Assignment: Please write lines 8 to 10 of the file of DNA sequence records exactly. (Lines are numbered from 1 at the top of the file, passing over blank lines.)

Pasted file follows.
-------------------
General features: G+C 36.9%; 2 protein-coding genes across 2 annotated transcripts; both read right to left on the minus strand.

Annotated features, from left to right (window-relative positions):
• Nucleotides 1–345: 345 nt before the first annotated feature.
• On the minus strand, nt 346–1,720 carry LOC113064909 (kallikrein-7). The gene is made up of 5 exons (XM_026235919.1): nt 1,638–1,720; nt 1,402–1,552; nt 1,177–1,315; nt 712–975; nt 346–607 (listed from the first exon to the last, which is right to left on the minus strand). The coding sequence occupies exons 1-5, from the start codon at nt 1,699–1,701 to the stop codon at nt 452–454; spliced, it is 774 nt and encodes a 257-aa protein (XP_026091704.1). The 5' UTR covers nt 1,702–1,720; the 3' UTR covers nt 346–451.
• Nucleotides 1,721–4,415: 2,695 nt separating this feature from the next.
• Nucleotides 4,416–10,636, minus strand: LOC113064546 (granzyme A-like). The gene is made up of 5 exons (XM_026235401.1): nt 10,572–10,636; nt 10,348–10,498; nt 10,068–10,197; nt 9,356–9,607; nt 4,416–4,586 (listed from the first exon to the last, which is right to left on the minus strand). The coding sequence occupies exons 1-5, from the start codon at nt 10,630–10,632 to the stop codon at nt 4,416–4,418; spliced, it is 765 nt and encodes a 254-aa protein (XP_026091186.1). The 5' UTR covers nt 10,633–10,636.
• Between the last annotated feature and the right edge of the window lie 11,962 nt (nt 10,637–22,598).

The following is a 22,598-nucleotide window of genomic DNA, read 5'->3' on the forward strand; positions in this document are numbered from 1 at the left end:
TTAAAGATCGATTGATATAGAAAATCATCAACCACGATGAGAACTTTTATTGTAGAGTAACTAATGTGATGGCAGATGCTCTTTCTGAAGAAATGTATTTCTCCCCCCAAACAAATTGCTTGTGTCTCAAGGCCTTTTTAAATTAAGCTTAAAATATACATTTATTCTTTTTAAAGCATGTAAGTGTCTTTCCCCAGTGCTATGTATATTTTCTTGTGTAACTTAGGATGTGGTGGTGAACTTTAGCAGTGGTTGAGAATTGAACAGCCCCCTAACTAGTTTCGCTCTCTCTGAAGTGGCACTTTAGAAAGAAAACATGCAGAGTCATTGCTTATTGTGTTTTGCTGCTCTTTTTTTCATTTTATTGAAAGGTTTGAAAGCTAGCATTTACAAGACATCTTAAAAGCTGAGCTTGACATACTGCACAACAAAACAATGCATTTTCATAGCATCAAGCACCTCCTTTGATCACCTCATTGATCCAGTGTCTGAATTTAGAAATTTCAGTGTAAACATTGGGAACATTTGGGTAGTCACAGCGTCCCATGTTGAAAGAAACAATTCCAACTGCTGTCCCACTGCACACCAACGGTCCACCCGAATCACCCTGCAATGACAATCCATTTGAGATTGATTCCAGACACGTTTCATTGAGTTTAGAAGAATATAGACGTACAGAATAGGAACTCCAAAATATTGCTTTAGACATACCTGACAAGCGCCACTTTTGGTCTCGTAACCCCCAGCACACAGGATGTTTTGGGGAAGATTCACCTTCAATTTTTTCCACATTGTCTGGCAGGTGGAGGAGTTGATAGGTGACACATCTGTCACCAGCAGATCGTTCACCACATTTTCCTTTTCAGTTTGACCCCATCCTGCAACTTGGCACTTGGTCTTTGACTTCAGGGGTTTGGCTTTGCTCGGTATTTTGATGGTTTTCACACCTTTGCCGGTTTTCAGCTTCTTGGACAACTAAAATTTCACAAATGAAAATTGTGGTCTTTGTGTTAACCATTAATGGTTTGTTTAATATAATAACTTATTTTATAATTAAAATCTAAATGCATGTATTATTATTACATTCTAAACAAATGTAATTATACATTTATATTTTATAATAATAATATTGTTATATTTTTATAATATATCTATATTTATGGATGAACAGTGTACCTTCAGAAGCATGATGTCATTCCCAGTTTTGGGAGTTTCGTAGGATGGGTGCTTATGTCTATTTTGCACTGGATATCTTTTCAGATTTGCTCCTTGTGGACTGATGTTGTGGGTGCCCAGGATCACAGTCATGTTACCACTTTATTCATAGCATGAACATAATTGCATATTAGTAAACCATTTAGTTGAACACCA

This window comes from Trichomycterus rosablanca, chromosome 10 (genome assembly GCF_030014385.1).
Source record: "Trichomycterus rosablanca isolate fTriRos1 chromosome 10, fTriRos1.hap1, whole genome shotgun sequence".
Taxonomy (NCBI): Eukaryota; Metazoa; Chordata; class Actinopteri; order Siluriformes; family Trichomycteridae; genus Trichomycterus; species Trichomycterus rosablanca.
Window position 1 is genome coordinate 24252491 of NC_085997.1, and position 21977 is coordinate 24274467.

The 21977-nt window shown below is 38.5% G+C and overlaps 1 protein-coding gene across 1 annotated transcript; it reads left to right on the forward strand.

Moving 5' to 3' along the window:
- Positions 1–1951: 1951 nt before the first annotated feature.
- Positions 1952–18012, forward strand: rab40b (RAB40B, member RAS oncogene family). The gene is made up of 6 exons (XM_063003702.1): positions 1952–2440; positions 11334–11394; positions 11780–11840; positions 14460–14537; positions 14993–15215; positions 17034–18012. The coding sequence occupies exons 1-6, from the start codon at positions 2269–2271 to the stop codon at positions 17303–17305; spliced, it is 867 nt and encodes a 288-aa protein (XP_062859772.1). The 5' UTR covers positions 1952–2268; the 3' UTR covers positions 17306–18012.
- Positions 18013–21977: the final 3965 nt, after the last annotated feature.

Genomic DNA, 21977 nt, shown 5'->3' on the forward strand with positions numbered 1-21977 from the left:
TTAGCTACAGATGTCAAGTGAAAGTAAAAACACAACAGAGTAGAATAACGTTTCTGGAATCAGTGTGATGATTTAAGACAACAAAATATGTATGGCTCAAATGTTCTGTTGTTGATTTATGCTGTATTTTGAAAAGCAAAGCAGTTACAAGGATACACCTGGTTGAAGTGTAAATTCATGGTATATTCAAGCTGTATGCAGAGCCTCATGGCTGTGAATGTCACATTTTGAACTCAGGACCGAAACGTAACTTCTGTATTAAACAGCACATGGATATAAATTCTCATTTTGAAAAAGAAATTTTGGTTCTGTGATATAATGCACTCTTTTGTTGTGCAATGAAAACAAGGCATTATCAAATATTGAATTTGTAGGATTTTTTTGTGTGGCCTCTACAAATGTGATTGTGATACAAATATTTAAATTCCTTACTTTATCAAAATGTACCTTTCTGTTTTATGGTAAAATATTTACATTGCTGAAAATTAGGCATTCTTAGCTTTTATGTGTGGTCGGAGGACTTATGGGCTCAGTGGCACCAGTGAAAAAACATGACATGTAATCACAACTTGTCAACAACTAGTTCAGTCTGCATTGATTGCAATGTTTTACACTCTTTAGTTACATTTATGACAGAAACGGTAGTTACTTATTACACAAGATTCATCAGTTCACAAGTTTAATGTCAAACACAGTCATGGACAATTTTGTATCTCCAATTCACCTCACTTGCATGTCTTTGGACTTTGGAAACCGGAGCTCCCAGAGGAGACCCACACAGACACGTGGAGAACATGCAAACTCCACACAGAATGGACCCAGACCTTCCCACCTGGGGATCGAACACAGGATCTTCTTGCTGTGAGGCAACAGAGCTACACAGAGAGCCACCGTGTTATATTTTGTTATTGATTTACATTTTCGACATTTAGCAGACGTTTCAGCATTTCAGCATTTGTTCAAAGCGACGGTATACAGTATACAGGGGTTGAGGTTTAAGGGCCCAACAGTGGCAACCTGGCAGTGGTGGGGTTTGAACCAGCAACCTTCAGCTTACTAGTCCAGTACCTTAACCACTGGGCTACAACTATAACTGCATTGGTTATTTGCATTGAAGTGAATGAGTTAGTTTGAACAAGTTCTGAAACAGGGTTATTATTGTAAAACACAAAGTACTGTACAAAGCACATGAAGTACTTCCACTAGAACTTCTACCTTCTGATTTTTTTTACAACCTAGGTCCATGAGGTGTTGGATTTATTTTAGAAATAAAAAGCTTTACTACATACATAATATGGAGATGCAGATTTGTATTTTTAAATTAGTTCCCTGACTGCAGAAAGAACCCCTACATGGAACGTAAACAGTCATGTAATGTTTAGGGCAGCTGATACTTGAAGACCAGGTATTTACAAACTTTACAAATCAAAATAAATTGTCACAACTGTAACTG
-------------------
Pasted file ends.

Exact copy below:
The following is a 22,598-nucleotide window of genomic DNA, read 5'->3' on the forward strand; positions in this document are numbered from 1 at the left end:
TTAAAGATCGATTGATATAGAAAATCATCAACCACGATGAGAACTTTTATTGTAGAGTAACTAATGTGATGGCAGATGCTCTTTCTGAAGAAATGTATTTCTCCCCCCAAACAAATTGCTTGTGTCTCAAGGCCTTTTTAAATTAAGCTTAAAATATACATTTATTCTTTTTAAAGCATGTAAGTGTCTTTCCCCAGTGCTATGTATATTTTCTTGTGTAACTTAGGATGTGGTGGTGAACTTTAGCAGTGGTTGAGAATTGAACAGCCCCCTAACTAGTTTCGCTCTCTCTGAAGTGGCACTTTAGAAAGAAAACATGCAGAGTCATTGCTTATTGTGTTTTGCTGCTCTTTTTTTCATTTTATTGAAAGGTTTGAAAGCTAGCATTTACAAGACATCTTAAAAGCTGAGCTTGACATACTGCACAACAAAACAATGCATTTTCATAGCATCAAGCACCTCCTTTGATCACCTCATTGATCCAGTGTCTGAATTTAGAAATTTCAGTGTAAACATTGGGAACATTTGGGTAGTCACAGCGTCCCATGTTGAAAGAAACAATTCCAACTGCTGTCCCACTGCACACCAACGGTCCACCCGAATCACCCTGCAATGACAATCCATTTGAGATTGATTCCAGACACGTTTCATTGAGTTTAGAAGAATATAGACGTACAGAATAGGAACTCCAAAATATTGCTTTAGACATACCTGACAAGCGCCACTTTTGGTCTCGTAACCCCCAGCACACAGGATGTTTTGGGGAAGATTCACCTTCAATTTTTTCCACATTGTCTGGCAGGTGGAGGAGTTGATAGGTGACACATCTGTCACCAGCAGATCGTTCACCACATTTTCCTTTTCAGTTTGACCCCATCCTGCAACTTGGCACTTGGTCTTTGACTTCAGGGGTTTGGCTTTGCTCGGTATTTTGATGGTTTTCACACCTTTGCCGGTTTTCAGCTTCTTGGACAACTAAAATTTCACAAATGAAAATTGTGGTCTTTGTGTTAACCATTAATGGTTTGTTTAATATAATAACTTATTTTATAATTAAAATCTAAATGCATGTATTATTATTACATTCTAAACAAATGTAATTATACATTTATATTTTATAATAATAATATTGTTATATTTTTATAATATATCTATATTTATGGATGAACAGTGTACCTTCAGAAGCATGATGTCATTCCCAGTTTTGGGAGTTTCGTAGGATGGGTGCTTATGTCTATTTTGCACTGGATATCTTTTCAGATTTGCTCCTTGTGGACTGATGTTGTGGGTGCCCAGGATCACAGTCATGTTACCACTTTATTCATAGCATGAACATAATTGCATATTAGTAAACCATTTAGTTGAACACCA

This window comes from Trichomycterus rosablanca, chromosome 10 (genome assembly GCF_030014385.1).